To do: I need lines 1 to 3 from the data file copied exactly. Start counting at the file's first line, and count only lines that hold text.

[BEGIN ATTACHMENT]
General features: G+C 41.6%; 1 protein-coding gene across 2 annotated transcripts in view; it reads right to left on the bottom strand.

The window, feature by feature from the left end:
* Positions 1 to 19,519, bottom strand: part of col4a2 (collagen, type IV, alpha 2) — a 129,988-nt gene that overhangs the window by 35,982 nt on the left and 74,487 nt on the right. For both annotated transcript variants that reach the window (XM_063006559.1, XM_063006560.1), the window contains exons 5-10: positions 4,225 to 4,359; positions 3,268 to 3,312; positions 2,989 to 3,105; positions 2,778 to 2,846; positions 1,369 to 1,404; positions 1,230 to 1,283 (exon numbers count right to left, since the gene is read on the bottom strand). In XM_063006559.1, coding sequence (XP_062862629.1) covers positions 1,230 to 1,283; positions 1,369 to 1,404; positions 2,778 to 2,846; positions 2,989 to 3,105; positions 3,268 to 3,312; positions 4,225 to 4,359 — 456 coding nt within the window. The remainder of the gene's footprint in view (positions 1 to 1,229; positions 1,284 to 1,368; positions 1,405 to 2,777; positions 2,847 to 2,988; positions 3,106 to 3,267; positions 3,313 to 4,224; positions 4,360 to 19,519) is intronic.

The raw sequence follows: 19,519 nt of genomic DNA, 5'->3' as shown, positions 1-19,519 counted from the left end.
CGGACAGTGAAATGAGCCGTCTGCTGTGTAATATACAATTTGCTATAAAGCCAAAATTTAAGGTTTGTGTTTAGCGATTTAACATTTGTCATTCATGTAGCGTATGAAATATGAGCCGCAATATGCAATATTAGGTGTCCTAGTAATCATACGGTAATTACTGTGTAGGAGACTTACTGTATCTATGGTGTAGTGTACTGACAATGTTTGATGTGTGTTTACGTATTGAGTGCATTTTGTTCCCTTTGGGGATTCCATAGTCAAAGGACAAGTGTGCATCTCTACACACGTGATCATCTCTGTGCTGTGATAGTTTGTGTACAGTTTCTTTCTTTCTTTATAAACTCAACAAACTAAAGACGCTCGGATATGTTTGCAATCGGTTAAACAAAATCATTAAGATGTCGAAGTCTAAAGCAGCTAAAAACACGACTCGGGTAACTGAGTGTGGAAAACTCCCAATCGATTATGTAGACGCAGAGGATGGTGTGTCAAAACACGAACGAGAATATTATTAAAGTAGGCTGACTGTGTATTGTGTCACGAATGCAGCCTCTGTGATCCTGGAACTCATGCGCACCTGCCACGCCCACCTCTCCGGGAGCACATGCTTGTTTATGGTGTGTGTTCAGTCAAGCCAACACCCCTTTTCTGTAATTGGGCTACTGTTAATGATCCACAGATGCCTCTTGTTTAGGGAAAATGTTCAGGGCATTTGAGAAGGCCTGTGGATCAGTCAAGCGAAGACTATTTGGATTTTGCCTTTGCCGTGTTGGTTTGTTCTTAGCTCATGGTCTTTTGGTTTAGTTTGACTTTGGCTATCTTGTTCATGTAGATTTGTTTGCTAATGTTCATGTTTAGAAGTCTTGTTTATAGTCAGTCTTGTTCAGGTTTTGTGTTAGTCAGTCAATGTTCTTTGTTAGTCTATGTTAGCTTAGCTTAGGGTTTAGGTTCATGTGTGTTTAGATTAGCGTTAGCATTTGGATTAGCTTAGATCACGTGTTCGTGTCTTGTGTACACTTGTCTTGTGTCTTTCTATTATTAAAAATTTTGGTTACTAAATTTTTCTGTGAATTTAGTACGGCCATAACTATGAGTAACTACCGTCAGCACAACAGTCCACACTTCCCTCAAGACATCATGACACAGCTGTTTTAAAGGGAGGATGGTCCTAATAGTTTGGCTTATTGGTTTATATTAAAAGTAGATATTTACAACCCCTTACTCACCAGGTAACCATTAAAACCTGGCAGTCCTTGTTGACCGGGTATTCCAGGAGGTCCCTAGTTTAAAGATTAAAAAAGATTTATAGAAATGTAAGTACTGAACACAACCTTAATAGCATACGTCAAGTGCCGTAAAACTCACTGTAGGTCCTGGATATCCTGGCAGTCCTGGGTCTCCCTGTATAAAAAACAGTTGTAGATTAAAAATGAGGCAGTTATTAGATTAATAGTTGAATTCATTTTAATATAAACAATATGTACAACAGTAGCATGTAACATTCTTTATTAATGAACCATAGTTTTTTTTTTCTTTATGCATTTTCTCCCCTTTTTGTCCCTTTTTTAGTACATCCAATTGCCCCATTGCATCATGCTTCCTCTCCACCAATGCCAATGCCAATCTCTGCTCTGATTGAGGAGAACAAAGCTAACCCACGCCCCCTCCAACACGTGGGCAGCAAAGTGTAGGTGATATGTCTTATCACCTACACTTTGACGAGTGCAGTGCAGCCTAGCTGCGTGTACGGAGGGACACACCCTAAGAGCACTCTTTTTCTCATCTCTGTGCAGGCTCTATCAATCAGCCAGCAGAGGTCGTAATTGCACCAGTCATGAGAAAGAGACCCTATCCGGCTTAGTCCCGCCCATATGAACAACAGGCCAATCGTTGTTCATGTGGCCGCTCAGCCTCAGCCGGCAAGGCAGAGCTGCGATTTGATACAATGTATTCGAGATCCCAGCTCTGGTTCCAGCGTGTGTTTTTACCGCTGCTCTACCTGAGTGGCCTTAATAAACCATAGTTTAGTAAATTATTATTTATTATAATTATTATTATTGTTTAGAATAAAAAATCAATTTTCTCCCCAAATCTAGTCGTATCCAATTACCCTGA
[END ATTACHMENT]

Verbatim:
General features: G+C 41.6%; 1 protein-coding gene across 2 annotated transcripts in view; it reads right to left on the bottom strand.

The window, feature by feature from the left end:
* Positions 1 to 19,519, bottom strand: part of col4a2 (collagen, type IV, alpha 2) — a 129,988-nt gene that overhangs the window by 35,982 nt on the left and 74,487 nt on the right. For both annotated transcript variants that reach the window (XM_063006559.1, XM_063006560.1), the window contains exons 5-10: positions 4,225 to 4,359; positions 3,268 to 3,312; positions 2,989 to 3,105; positions 2,778 to 2,846; positions 1,369 to 1,404; positions 1,230 to 1,283 (exon numbers count right to left, since the gene is read on the bottom strand). In XM_063006559.1, coding sequence (XP_062862629.1) covers positions 1,230 to 1,283; positions 1,369 to 1,404; positions 2,778 to 2,846; positions 2,989 to 3,105; positions 3,268 to 3,312; positions 4,225 to 4,359 — 456 coding nt within the window. The remainder of the gene's footprint in view (positions 1 to 1,229; positions 1,284 to 1,368; positions 1,405 to 2,777; positions 2,847 to 2,988; positions 3,106 to 3,267; positions 3,313 to 4,224; positions 4,360 to 19,519) is intronic.